The Arab American Festival in Dearborn has been canceled for the second year in a row, raising questions about the future of the three-day gathering in June that had become an annual tradition.
Detroit Free Press (h/t Rob E) The festival was canceled last year when the city and festival organizers, the American Arab Chamber of Commerce, faced higher liability insurance costs because of growing tensions with some Christian missionaries that had resulted in arrests, accusations of harassment and lawsuits.
The Arab-American festival along Warren Avenue had become what organizers said was the biggest outdoor gathering of Arab Americans in the U.S., celebrating Arab culture in a city that’s 40% Arab. The 18-year-old event drew hundreds of thousands of people of all backgrounds.
After canceling the event last year, the chamber’s director, Fay Baydoun, said she hoped that the festival will “come back better and stronger” in 2014. But once again there will be no festival, which was often held during Father’s Day weekend. Baydoun said today, “We’re still in the exploratory stages of how to continue to move forward.”
Baydoun said the chamber did not approach the city about the festival this year. In 2013, the city had proposed moving the festival from Warren Avenue to a park, but the chamber was unable to organize in time and negotiate an affordable fee with the city.
Mayor Jack O’Reilly Jr. said today that the festival, in addition to promoting Arab culture, was a fund-raiser for the chamber. He said there has been some discussion about holding a musical event at a city facility that would help the chamber raise money. “I’m very supportive of the chamber,” O’Reilly told the Free Press.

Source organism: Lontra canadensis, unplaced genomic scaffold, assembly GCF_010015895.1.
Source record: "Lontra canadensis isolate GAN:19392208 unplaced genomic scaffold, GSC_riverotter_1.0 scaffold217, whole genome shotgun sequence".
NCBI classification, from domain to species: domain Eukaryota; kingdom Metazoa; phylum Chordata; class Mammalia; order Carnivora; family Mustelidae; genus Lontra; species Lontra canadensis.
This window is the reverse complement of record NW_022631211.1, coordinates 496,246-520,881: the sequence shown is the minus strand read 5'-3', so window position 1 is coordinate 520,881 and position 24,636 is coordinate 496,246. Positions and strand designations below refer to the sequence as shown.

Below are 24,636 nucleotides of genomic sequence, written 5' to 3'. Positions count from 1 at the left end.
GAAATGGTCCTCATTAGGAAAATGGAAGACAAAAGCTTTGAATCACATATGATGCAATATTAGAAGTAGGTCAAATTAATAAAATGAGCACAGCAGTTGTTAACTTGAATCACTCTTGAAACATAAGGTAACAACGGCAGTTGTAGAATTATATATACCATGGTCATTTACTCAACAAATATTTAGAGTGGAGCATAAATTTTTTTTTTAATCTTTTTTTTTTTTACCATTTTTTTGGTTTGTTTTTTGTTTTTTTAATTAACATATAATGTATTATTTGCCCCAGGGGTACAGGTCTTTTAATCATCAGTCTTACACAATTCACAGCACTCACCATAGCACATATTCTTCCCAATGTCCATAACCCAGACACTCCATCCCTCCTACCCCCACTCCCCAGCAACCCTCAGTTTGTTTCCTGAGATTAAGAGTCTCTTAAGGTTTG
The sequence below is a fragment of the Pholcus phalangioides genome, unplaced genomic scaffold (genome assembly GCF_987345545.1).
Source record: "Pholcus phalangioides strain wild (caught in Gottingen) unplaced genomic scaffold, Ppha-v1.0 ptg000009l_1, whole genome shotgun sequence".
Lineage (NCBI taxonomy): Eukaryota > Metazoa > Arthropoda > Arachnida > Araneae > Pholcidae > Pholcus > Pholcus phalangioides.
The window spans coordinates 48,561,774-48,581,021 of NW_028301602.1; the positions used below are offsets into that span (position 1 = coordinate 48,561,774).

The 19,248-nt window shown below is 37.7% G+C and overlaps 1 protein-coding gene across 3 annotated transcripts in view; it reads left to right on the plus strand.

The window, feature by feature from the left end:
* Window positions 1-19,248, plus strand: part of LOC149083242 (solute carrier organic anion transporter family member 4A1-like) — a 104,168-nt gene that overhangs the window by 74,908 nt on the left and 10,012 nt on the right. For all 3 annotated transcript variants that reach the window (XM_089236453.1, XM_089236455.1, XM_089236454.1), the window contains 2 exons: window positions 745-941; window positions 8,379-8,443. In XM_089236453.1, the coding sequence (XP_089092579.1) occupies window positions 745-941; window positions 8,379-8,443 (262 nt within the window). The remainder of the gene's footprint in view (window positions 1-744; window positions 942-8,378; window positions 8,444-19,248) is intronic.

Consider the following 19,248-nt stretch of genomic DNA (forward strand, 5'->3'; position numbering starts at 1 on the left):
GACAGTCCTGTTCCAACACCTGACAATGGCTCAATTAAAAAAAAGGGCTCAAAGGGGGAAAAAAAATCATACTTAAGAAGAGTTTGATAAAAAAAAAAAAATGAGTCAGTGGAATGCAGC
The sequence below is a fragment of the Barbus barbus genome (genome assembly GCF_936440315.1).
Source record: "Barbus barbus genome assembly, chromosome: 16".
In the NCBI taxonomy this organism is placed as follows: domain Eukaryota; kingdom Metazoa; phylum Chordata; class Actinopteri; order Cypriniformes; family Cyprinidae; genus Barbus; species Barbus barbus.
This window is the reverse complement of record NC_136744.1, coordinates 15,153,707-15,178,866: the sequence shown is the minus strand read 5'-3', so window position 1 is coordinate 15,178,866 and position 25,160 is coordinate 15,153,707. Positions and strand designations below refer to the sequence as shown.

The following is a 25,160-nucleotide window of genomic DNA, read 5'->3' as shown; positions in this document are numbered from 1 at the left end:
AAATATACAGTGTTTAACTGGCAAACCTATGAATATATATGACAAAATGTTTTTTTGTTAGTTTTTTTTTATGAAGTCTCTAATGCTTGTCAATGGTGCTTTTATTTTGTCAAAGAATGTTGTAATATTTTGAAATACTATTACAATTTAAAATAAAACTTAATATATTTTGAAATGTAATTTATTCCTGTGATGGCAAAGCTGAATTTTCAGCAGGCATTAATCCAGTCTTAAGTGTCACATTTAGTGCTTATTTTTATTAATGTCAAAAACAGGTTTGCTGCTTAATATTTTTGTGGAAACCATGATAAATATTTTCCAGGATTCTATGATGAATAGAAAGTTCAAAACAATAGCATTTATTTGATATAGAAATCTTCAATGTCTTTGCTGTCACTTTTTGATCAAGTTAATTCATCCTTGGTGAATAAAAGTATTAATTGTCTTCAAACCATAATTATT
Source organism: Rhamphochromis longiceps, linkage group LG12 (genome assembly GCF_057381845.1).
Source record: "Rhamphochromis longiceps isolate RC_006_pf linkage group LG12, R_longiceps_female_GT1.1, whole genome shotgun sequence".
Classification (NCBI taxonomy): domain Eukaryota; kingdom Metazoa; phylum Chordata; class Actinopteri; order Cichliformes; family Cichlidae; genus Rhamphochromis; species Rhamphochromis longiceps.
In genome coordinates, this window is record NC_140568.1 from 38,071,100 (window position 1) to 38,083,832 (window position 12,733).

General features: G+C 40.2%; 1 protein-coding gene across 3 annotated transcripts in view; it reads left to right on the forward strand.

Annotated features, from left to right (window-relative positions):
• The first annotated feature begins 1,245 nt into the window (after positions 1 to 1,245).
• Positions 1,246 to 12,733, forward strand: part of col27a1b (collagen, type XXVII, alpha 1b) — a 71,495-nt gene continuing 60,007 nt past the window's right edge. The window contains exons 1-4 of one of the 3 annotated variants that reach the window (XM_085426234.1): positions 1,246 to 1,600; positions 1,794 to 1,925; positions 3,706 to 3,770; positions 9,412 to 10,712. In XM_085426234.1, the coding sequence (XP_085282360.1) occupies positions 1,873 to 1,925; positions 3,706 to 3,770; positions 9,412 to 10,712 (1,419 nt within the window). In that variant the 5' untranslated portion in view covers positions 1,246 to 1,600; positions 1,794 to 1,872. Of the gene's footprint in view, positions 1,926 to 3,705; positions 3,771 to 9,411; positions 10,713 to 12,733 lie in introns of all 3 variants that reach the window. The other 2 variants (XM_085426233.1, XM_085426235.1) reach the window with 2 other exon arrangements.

Tensions at the festival broke out in 2010 when a group of Christian missionaries arrived with video cameras to record their attempts to debate Muslims. Some were arrested for disturbing the peace, though later acquitted of most charges. Their arrests drew outrage from conservatives across the U.S.
Another Christian group filed a lawsuit against the city, saying the missionaries were restricted in where they could distribute their literature. In 2012, a separate group of Christians brought a pig’s head mounted on a pole with anti-Islam signs, resulting in some youth hurling bottles at them.
Christians arrested at Arab American Festival spent the night in jail, then were charged and tried for ‘breaching the peace’
Following the acquittals, Muise, along with AFLC Senior Counsel David Yerushalmi, filed a 96-page civil rights lawsuit against the City, its mayor, John B. O’Reilly, its chief of police, Ronald Haddad, 17 City police officers, and two executives from the American Arab Chamber of Commerce on behalf of Acts 17 Apologetics, Dr. Nabeel Qureshi, David Wood, Paul Rezkalla, and Josh Hogg — the Christians whose rights were violated by the City officials.
Muise commented, “The judge’s ruling today is a huge victory for these Christians. It allows the civil rights claims for the most egregious constitutional violations to proceed against the City and its officials.
Paul Reskella, David Wood, Nageen Mayel, Dr. Nabeel Querishi, State Representative Tom McMillan, and Attorney Robert Muise
Michigan Federal Judge Denies City of Dearborn’s Request to Dismiss Civil Rights Claims Brought by Christians Who Were Arrested at 2010 Arab Festival